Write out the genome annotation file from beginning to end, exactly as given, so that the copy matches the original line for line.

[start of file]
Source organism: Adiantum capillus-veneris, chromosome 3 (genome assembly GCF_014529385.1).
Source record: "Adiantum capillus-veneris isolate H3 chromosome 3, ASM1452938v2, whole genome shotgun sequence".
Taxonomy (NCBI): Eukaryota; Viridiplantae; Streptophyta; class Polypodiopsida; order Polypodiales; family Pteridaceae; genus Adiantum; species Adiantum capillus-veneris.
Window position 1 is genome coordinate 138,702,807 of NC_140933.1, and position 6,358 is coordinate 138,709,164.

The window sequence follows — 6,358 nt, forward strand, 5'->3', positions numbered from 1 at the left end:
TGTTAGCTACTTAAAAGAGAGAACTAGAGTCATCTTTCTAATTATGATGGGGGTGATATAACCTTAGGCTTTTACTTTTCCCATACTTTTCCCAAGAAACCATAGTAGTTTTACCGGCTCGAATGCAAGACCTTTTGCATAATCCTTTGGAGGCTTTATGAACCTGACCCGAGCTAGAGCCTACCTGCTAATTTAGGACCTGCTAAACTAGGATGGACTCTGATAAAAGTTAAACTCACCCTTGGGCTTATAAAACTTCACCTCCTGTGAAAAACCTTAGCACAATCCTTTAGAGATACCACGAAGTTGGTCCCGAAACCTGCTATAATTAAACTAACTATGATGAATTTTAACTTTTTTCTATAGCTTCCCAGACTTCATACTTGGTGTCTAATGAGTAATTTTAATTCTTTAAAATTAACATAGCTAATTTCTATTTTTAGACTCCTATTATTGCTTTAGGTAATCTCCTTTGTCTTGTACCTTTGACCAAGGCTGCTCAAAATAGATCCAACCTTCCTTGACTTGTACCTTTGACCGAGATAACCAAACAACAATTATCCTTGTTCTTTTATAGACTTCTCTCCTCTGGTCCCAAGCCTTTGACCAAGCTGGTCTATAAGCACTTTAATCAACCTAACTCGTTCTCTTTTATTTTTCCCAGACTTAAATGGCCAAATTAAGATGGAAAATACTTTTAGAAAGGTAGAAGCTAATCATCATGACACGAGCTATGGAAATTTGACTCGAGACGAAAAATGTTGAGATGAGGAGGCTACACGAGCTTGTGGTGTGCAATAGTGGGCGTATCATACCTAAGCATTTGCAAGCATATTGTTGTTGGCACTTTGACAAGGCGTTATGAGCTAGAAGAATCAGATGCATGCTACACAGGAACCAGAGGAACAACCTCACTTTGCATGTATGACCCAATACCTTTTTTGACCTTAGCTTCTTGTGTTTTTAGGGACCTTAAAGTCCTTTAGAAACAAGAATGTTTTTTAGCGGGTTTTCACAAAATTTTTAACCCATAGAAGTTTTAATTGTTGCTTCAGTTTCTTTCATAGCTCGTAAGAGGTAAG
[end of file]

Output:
Source organism: Adiantum capillus-veneris, chromosome 3 (genome assembly GCF_014529385.1).
Source record: "Adiantum capillus-veneris isolate H3 chromosome 3, ASM1452938v2, whole genome shotgun sequence".
Taxonomy (NCBI): Eukaryota; Viridiplantae; Streptophyta; class Polypodiopsida; order Polypodiales; family Pteridaceae; genus Adiantum; species Adiantum capillus-veneris.
Window position 1 is genome coordinate 138,702,807 of NC_140933.1, and position 6,358 is coordinate 138,709,164.

The window sequence follows — 6,358 nt, forward strand, 5'->3', positions numbered from 1 at the left end:
TGTTAGCTACTTAAAAGAGAGAACTAGAGTCATCTTTCTAATTATGATGGGGGTGATATAACCTTAGGCTTTTACTTTTCCCATACTTTTCCCAAGAAACCATAGTAGTTTTACCGGCTCGAATGCAAGACCTTTTGCATAATCCTTTGGAGGCTTTATGAACCTGACCCGAGCTAGAGCCTACCTGCTAATTTAGGACCTGCTAAACTAGGATGGACTCTGATAAAAGTTAAACTCACCCTTGGGCTTATAAAACTTCACCTCCTGTGAAAAACCTTAGCACAATCCTTTAGAGATACCACGAAGTTGGTCCCGAAACCTGCTATAATTAAACTAACTATGATGAATTTTAACTTTTTTCTATAGCTTCCCAGACTTCATACTTGGTGTCTAATGAGTAATTTTAATTCTTTAAAATTAACATAGCTAATTTCTATTTTTAGACTCCTATTATTGCTTTAGGTAATCTCCTTTGTCTTGTACCTTTGACCAAGGCTGCTCAAAATAGATCCAACCTTCCTTGACTTGTACCTTTGACCGAGATAACCAAACAACAATTATCCTTGTTCTTTTATAGACTTCTCTCCTCTGGTCCCAAGCCTTTGACCAAGCTGGTCTATAAGCACTTTAATCAACCTAACTCGTTCTCTTTTATTTTTCCCAGACTTAAATGGCCAAATTAAGATGGAAAATACTTTTAGAAAGGTAGAAGCTAATCATCATGACACGAGCTATGGAAATTTGACTCGAGACGAAAAATGTTGAGATGAGGAGGCTACACGAGCTTGTGGTGTGCAATAGTGGGCGTATCATACCTAAGCATTTGCAAGCATATTGTTGTTGGCACTTTGACAAGGCGTTATGAGCTAGAAGAATCAGATGCATGCTACACAGGAACCAGAGGAACAACCTCACTTTGCATGTATGACCCAATACCTTTTTTGACCTTAGCTTCTTGTGTTTTTAGGGACCTTAAAGTCCTTTAGAAACAAGAATGTTTTTTAGCGGGTTTTCACAAAATTTTTAACCCATAGAAGTTTTAATTGTTGCTTCAGTTTCTTTCATAGCTCGTAAGAGGTAAG